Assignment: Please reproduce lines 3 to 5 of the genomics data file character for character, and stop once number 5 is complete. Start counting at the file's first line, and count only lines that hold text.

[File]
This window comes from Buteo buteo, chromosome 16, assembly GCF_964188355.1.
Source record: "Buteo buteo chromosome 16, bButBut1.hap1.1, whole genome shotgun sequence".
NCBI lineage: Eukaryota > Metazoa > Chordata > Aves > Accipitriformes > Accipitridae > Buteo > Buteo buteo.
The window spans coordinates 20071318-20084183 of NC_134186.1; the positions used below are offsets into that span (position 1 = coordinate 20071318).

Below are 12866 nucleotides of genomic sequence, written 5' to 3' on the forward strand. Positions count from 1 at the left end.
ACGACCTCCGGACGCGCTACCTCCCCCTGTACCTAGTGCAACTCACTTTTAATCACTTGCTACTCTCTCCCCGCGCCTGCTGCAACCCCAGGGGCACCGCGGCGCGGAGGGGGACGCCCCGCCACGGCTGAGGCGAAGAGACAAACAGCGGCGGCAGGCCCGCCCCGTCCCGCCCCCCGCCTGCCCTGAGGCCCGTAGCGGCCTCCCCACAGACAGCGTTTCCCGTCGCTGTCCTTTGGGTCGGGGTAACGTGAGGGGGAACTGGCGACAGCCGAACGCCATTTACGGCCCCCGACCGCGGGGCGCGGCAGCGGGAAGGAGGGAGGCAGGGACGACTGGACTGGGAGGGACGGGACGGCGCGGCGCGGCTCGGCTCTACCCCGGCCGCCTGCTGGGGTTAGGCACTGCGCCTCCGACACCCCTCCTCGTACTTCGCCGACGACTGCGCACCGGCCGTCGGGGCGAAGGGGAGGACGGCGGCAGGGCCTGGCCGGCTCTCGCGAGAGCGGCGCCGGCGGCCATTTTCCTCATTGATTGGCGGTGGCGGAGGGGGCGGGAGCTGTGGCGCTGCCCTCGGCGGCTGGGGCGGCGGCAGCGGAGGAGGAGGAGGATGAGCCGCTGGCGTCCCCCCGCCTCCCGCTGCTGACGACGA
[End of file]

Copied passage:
NCBI lineage: Eukaryota > Metazoa > Chordata > Aves > Accipitriformes > Accipitridae > Buteo > Buteo buteo.
The window spans coordinates 20071318-20084183 of NC_134186.1; the positions used below are offsets into that span (position 1 = coordinate 20071318).

Below are 12866 nucleotides of genomic sequence, written 5' to 3' on the forward strand. Positions count from 1 at the left end.